Multiple majors not always needed

(U-WIRE) PITTSBURGH — The college experience is comprised of more than papers and study. Students who spend their days and nights with their noses wedged deeply into book bindings miss out on opportunities that are unique to this time and place in life. But it seems the many fun and interesting college experiences are taking a back seat while students weigh their schedules down with extra majors.

This growing trend is putting a lot of extra pressure on students; maybe more than is needed. A wider field of study does not necessarily facilitate a better education.

According to the New York Times, recent years have seen a drastic increase in the number of students taking on multiple majors in efforts to make themselves more attractive to companies and graduate programs. At Georgetown University, 23 percent of 2002 graduates decided to tackle two or mor majors, a number that has jumped from 14 percent in 1996.

Stiff competition in academia is healthy. It provides an atmosphere that forces dedicated students to strive and excel. But having multiple majors is not always the best way for a student to prove his or her dedication. A major is meant to be a specific concentration, and it is difficult to adequately concentrate on three different areas at once – students who attempt to often end up spreading themselves thin.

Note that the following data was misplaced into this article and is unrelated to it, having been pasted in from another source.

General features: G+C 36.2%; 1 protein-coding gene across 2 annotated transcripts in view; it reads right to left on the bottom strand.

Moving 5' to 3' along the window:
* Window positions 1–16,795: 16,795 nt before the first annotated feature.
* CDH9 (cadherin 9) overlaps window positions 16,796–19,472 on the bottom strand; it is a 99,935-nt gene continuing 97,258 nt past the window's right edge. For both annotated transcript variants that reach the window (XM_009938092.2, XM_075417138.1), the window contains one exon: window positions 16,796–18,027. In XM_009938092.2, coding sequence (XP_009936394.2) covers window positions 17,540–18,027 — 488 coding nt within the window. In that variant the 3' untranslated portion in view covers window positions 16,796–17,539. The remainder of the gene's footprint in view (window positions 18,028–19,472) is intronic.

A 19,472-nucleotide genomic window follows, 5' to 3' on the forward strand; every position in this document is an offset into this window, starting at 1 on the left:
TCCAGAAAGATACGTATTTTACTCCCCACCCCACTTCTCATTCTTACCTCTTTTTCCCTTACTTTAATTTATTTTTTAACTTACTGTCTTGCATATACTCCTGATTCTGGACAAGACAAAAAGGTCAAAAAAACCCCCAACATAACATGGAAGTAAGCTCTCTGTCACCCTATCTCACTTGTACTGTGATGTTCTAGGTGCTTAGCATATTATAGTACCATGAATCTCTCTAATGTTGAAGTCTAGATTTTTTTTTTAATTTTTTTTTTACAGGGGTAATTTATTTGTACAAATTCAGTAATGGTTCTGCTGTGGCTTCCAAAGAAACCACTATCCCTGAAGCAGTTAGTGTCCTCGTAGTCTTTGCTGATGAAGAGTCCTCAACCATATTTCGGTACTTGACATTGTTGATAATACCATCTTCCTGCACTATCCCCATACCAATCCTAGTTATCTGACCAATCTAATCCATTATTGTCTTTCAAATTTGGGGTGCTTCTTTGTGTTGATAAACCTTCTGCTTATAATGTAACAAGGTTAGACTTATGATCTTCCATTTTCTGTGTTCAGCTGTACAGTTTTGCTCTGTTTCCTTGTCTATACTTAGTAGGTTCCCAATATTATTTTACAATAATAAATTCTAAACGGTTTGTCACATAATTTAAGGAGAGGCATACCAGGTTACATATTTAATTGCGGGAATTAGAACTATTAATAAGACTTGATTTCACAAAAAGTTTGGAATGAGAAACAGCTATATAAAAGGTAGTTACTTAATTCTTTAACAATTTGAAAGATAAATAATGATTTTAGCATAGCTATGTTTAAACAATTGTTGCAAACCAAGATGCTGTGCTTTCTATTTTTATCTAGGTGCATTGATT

The notion that students must take on several majors to be more attractive to employers serves to expose a weakness in academia. It creates the illusion that such students are always more learned and capable, when this is not necessarily the case. Students should not be pressured to take on the extra work and stress of additional majors if one concentration will do the trick.

Those who choose to focus on one area of study can still spice up their resumes by taking advantage of internships. Real-world work experience is more valuable to future employers than a second major. A student who wishes to pursue a career in business would be better off spending time in the work environment than adding a whole list of extra classes. Time that would otherwise be spent in extra study could be devoted to sports, clubs or campus organizations.

Additional studying for personal enrichment is great, but the constant studying that comes with multiple majors is not for everyone, and it is wrong to force it on them. Employers should acknowledge that students are not necessarily defined by the number of majors they attempt. Single majors are often intelligent, hard-working and capable as well.